Attracting international students - do UK universities offer real value?

26 November 2010

Chris Smith

Chris Smith

Former Head of Digital Transformation

Prime Minister, David Cameron’s recently commented about how the increases to UK students’ tuition fees will reduce the high prices currently paid by international students who come to this country. The remarks, which were made during a recent envoy to China, seem logical but low prices are not the only thing that will ensure the survival of our university system in the world circuit. Regardless of where the funding is coming from, big question marks remain about our ability to develop a world-class student experience.

The downfall in our higher education system is becoming more and more apparent: Britain is now fifteenth in the world league table of graduates according to the Organisation for Economic Cooperation and Development (OECD). Furthermore, a recent National Students Survey highlighted how certain aspects of the university experience consistently bring down the overall student satisfaction score.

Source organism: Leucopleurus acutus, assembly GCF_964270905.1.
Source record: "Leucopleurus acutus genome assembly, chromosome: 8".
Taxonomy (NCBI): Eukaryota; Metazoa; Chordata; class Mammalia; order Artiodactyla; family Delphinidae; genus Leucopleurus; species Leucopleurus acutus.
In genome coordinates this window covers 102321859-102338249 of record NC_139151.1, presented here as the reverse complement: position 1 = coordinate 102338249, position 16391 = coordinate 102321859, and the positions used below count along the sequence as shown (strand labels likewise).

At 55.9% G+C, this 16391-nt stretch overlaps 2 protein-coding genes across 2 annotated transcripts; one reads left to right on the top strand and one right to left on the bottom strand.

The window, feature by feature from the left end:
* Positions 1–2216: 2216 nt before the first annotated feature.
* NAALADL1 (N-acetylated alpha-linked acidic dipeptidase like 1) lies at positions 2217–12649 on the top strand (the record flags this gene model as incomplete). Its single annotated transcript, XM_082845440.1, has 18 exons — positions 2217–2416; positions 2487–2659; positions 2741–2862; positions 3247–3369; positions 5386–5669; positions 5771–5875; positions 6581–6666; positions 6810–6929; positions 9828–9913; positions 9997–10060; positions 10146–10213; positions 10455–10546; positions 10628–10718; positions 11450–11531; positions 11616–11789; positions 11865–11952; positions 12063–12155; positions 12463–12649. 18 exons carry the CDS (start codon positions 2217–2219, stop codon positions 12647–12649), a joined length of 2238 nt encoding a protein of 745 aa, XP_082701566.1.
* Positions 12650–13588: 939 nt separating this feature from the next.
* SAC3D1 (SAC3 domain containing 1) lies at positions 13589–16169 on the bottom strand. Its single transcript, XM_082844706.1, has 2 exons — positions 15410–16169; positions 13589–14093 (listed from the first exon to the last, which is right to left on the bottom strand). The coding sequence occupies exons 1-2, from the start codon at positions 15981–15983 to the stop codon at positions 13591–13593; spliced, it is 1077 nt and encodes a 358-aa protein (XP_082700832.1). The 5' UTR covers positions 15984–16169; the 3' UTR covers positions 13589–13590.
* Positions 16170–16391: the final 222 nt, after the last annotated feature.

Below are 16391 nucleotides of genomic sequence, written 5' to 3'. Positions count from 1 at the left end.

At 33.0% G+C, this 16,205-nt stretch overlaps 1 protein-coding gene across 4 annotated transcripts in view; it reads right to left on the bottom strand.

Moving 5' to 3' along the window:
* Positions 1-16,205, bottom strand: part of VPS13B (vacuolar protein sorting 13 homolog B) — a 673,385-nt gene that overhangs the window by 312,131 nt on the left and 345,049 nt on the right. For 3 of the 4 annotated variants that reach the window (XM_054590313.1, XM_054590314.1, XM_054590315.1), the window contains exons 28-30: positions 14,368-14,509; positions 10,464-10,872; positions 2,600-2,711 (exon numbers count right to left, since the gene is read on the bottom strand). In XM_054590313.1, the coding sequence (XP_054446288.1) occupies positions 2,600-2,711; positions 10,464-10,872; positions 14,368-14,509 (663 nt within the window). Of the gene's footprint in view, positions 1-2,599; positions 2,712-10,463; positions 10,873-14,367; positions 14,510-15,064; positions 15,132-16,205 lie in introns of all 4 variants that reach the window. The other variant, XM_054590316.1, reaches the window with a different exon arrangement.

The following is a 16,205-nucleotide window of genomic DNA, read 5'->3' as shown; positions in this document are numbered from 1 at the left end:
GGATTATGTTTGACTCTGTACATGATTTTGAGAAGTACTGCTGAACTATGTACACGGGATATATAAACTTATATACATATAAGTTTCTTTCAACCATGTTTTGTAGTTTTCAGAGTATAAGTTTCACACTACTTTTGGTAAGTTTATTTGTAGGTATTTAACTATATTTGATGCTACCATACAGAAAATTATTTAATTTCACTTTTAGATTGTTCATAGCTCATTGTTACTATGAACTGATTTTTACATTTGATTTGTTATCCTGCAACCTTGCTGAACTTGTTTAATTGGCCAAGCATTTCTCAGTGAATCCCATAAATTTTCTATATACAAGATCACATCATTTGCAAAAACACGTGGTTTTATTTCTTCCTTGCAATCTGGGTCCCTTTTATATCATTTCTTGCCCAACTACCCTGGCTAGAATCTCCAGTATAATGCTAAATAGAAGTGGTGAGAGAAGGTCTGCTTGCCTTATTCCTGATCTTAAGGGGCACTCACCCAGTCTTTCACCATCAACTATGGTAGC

To attract international students to our institutions, rather than looking to offset costs by passing them from one student to another, vice-chancellors must determine whether their university is geared to offer real value for money.  A high quality student experience involves looking at more than the course and qualification.  Even before they step foot in the lecture theatre, many international students today traverse a variety of departments just to sort through their course fees, timetable or basic living and accommodation arrangements. 

Alongside their fellow domestic students, those that come to the UK for further education are forced to accept huge inefficiencies that have grown from an outdated bureaucratic management system. In many universities this bureaucracy is exacerbated by a multitude of independent, disparate departments running their own administration, which is backed by a unique IT system. This all results in unnecessary obstacles, spiralling costs and in all fairness, a poor impression for individuals who in some instances will even invest their life savings into gaining a good education. I’m certain this is not exactly the type of ‘welcome’ our PM envisaged for prospective international students he was addressing at Peking University.

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